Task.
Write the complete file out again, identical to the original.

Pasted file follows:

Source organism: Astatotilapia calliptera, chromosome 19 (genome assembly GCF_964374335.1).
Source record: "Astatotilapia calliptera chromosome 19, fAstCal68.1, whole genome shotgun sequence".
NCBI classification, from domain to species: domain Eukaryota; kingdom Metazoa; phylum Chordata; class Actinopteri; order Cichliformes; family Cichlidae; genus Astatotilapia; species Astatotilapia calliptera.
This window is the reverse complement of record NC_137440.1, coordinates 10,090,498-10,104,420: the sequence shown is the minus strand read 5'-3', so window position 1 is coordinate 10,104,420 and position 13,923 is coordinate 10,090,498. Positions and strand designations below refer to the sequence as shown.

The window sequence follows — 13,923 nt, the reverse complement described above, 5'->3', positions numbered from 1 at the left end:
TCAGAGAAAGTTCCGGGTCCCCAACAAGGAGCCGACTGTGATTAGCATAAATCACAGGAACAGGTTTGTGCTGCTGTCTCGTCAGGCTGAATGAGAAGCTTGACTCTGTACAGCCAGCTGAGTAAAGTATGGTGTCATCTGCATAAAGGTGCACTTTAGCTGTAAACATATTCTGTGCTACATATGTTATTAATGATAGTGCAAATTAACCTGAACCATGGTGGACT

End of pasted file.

Source organism: Astatotilapia calliptera, chromosome 19 (genome assembly GCF_964374335.1).
Source record: "Astatotilapia calliptera chromosome 19, fAstCal68.1, whole genome shotgun sequence".
NCBI classification, from domain to species: domain Eukaryota; kingdom Metazoa; phylum Chordata; class Actinopteri; order Cichliformes; family Cichlidae; genus Astatotilapia; species Astatotilapia calliptera.
This window is the reverse complement of record NC_137440.1, coordinates 10,090,498-10,104,420: the sequence shown is the minus strand read 5'-3', so window position 1 is coordinate 10,104,420 and position 13,923 is coordinate 10,090,498. Positions and strand designations below refer to the sequence as shown.

The window sequence follows — 13,923 nt, the reverse complement described above, 5'->3', positions numbered from 1 at the left end:
TCAGAGAAAGTTCCGGGTCCCCAACAAGGAGCCGACTGTGATTAGCATAAATCACAGGAACAGGTTTGTGCTGCTGTCTCGTCAGGCTGAATGAGAAGCTTGACTCTGTACAGCCAGCTGAGTAAAGTATGGTGTCATCTGCATAAAGGTGCACTTTAGCTGTAAACATATTCTGTGCTACATATGTTATTAATGATAGTGCAAATTAACCTGAACCATGGTGGACT